PHOTO: Jessica Spengler/Flickr
Jesse Frost
July 5, 2018

If you grow cucumbers for sale, chances are that you have more than you need. That is just the nature of the cucumber plant, which can be one of the most prolific crops in the summer garden.

When faced with abundance, it’s good for farmers to examine all the ways to sell cucumbers—because there are a lot. It is easy to get in a rhythm of simply selling them the way you always have, but if you need to move a lot of cucumbers, let’s look at some alternative options.


1. In Containers & Packages

Sometimes customers simply want an easy purchase. So where a giant pile of cucumbers sold by the pound might appeal to one customer, another might walk by it. Separating your cukes into individually priced containers, however, can be a great way to make a quick sale or even a cucumber sale that might not have occurred. A lot of larger growers package their cucumbers individually. Though perhaps a large waste of plastic, it can help preserve shelf life, keeping your cucumbers making money long after they are gone.

2. By Weight

The option above doesn’t negate this one—a pile of cucumbers sold by weight has many advantages. First, piles of cucumbers are a great way to make your market table look bountiful. And bounty is something that market customers love—it attracts them to the table. Plus, some customers simply want to buy a specific amount of cucumbers, which might be more or less than what you have pre-portioned in the above example. Having a mix of options can provide a nice incentive to either type of customer.

3. Individually

If you have a uniform crop of cucumbers, selling them individually at a price that makes sense for you and your market can be a successful and easily understood market strategy for the customer. For instance, 75 cents each or three for $2 (depending on your market) can increase sales and volume.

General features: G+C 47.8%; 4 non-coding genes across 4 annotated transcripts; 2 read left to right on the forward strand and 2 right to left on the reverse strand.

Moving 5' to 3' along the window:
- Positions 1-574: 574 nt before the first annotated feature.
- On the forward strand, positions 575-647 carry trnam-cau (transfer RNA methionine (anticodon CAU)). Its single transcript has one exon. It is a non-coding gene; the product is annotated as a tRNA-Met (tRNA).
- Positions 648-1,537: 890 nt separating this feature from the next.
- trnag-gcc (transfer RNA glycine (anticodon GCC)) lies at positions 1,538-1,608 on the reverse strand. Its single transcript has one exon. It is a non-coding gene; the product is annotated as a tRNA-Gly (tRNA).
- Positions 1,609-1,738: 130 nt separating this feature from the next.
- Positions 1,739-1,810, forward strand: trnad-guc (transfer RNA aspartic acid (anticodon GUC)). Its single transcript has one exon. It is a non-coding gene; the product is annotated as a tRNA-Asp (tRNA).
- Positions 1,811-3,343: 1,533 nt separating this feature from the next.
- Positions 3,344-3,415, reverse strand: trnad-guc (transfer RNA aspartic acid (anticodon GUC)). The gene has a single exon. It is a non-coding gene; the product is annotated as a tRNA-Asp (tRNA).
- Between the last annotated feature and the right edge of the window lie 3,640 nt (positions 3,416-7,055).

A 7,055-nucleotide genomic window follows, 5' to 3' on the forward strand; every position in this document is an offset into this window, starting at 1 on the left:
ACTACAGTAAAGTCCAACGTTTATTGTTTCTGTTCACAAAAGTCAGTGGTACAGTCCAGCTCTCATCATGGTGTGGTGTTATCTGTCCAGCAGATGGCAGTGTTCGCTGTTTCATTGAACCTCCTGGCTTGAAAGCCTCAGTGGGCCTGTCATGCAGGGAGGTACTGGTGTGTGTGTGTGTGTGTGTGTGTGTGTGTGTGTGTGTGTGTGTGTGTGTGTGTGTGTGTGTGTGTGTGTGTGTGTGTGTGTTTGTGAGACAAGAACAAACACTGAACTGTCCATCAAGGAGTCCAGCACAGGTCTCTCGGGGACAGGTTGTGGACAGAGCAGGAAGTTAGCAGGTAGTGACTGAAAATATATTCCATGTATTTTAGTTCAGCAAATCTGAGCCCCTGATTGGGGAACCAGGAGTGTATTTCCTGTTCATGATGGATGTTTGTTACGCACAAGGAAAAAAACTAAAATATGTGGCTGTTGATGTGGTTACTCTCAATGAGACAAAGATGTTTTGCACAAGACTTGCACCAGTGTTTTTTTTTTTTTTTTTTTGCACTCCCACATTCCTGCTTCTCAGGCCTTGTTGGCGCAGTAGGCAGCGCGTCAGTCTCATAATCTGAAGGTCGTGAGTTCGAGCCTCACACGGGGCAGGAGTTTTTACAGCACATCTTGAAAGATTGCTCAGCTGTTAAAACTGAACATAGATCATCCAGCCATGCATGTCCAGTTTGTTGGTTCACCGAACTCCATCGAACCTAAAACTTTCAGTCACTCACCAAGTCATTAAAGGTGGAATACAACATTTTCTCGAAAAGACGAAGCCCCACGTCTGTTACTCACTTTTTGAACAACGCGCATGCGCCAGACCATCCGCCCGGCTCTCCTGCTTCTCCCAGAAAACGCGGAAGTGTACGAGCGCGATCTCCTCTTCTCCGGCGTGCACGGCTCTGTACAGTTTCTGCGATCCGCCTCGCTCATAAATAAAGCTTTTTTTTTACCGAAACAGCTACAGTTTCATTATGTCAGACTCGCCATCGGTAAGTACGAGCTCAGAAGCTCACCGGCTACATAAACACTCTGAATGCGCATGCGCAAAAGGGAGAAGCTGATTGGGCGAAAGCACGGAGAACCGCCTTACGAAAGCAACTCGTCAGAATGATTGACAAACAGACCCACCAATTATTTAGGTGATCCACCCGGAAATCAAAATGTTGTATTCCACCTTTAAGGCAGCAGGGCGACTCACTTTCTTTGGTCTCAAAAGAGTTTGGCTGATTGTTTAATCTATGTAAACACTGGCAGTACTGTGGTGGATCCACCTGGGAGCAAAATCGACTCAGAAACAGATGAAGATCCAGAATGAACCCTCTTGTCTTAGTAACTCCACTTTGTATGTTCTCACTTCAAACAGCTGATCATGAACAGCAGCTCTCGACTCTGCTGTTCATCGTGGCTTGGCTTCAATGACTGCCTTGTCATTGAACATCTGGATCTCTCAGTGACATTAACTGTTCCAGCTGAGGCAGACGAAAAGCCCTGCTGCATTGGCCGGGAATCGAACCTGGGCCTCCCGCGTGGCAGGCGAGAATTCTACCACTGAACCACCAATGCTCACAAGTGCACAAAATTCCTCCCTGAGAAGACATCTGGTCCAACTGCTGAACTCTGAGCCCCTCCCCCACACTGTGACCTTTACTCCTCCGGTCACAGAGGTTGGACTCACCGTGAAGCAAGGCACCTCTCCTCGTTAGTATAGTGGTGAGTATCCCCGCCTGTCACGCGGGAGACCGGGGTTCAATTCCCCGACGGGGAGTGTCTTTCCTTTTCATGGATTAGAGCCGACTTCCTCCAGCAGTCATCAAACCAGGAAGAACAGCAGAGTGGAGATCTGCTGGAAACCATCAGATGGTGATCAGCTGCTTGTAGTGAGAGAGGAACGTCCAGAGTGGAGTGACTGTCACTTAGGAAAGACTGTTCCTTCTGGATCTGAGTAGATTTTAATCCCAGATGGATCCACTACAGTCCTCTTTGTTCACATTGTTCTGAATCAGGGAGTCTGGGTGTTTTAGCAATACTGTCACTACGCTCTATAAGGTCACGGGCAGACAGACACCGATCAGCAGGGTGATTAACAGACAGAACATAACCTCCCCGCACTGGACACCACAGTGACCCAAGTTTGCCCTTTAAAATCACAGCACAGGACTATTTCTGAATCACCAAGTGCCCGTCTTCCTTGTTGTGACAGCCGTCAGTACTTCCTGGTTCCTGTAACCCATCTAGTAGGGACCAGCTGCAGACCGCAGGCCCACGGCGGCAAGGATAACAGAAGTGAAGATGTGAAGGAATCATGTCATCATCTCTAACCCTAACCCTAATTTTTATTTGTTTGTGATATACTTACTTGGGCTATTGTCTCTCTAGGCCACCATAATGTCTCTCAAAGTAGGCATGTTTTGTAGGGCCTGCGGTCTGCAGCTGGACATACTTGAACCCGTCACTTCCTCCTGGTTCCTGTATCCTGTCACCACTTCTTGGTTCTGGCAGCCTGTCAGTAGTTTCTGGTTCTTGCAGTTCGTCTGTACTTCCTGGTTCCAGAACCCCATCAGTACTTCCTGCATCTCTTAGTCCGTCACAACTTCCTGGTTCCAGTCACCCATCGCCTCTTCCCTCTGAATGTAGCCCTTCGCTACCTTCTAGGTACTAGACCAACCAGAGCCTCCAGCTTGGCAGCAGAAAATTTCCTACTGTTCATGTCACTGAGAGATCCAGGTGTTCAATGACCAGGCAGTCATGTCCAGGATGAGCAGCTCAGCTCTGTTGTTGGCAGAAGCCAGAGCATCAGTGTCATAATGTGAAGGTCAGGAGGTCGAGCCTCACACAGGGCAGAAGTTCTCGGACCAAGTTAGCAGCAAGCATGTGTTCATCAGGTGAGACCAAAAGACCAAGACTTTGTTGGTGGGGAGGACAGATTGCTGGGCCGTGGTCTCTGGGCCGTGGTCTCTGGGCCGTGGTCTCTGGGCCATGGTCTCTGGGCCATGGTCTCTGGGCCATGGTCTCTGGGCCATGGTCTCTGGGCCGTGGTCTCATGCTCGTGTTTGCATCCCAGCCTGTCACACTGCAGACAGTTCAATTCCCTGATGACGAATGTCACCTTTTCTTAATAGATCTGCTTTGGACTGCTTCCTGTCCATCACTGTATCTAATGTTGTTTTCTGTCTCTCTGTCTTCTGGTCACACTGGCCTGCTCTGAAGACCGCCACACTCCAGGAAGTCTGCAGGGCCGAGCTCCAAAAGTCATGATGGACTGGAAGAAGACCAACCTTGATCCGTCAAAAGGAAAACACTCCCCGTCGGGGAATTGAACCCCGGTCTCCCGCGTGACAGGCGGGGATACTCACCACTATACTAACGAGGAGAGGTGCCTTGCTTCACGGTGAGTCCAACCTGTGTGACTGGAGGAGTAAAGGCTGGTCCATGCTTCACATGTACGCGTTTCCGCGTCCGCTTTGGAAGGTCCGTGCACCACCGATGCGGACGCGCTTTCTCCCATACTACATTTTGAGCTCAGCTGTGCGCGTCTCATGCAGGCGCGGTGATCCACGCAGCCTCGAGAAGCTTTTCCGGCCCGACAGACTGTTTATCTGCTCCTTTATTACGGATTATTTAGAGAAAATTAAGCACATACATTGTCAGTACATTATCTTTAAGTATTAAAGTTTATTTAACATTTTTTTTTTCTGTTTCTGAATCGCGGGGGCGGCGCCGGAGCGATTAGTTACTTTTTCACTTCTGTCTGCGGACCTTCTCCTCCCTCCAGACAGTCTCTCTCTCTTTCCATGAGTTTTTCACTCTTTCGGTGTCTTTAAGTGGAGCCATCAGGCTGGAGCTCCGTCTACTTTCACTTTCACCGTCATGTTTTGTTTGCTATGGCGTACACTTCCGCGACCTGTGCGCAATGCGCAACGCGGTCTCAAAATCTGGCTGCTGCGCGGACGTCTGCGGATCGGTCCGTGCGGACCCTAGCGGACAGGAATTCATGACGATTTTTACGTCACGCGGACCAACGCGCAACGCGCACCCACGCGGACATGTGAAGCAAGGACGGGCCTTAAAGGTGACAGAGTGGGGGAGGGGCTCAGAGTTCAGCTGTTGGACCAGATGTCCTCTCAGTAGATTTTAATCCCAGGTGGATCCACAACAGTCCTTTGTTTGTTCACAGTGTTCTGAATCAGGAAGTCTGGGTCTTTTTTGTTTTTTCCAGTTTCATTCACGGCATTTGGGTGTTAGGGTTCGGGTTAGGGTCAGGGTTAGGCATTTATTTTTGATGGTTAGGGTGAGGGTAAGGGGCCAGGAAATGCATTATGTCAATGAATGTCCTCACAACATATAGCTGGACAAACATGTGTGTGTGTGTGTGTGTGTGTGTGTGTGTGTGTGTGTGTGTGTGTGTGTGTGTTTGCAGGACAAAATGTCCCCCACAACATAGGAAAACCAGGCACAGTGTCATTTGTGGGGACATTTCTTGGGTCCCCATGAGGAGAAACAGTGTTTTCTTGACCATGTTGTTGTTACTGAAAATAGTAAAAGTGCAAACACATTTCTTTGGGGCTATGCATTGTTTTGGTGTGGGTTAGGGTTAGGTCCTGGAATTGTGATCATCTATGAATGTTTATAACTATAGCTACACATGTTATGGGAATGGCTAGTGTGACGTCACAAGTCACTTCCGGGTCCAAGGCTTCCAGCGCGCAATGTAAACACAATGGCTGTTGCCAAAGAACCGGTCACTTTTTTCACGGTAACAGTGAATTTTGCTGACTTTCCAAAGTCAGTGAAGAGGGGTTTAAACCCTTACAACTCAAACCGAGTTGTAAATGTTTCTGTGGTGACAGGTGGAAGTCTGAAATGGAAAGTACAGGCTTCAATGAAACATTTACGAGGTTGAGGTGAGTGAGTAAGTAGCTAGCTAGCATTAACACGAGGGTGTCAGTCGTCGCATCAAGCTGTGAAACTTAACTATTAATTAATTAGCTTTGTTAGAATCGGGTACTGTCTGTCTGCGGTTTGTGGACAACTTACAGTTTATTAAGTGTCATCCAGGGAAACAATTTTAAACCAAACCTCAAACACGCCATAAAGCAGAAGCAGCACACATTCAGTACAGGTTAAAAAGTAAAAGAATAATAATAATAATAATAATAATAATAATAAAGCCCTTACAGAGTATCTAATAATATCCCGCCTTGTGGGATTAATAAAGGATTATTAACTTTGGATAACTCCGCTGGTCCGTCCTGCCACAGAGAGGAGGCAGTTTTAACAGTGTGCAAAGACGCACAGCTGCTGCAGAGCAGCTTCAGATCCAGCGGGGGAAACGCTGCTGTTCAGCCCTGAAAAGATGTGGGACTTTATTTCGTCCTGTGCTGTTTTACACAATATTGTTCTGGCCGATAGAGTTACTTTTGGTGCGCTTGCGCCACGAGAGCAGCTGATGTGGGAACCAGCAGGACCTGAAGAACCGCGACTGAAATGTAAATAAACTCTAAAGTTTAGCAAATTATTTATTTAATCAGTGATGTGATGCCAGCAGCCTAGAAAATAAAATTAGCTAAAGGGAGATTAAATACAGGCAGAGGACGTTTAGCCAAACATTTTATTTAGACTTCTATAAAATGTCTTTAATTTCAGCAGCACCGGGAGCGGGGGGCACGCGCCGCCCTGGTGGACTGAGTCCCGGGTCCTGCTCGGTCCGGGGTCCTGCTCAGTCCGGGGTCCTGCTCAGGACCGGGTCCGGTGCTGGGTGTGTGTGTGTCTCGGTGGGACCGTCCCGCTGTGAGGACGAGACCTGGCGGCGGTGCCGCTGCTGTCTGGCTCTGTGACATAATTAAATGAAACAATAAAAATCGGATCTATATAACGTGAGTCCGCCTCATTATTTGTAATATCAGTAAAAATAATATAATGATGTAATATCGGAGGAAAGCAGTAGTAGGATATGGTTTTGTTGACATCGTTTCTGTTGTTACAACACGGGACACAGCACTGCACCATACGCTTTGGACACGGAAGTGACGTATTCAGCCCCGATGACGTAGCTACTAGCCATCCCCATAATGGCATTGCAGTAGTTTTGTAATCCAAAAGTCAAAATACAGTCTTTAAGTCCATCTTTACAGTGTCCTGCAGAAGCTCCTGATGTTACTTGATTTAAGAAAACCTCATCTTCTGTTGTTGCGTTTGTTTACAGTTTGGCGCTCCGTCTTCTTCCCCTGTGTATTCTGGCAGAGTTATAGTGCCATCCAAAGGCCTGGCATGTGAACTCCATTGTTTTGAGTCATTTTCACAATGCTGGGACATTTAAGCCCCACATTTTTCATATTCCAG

4. To Chefs

Selling cucumbers to chefs, you might simply sell the size that you have. Then again, the chef might show you just what size he or she wants, then you pick them right at that stage. Some chefs are more particular about this depending on their plans for the crop, but when picking for restaurants that demand a niche item, you can (and probably should) generally charge more for the effort.

5. For Pickling

Remember that some people love small, pickling cucumbers. So when your crop is out of hand choose small cukes for pickling and sell them however fits your market. I like doing this in berry containers, as long as the smaller cukes are priced well enough to make up for the lost profit of a fully grown cucumber.

6. Value Adding

Of course, access to a commercial kitchen would allow you to create pickles of your own as well as pre-made salads, cucumber water, crudités or any range of cucumber-related products to manage their bounty and provide additional value to this prolific crop.


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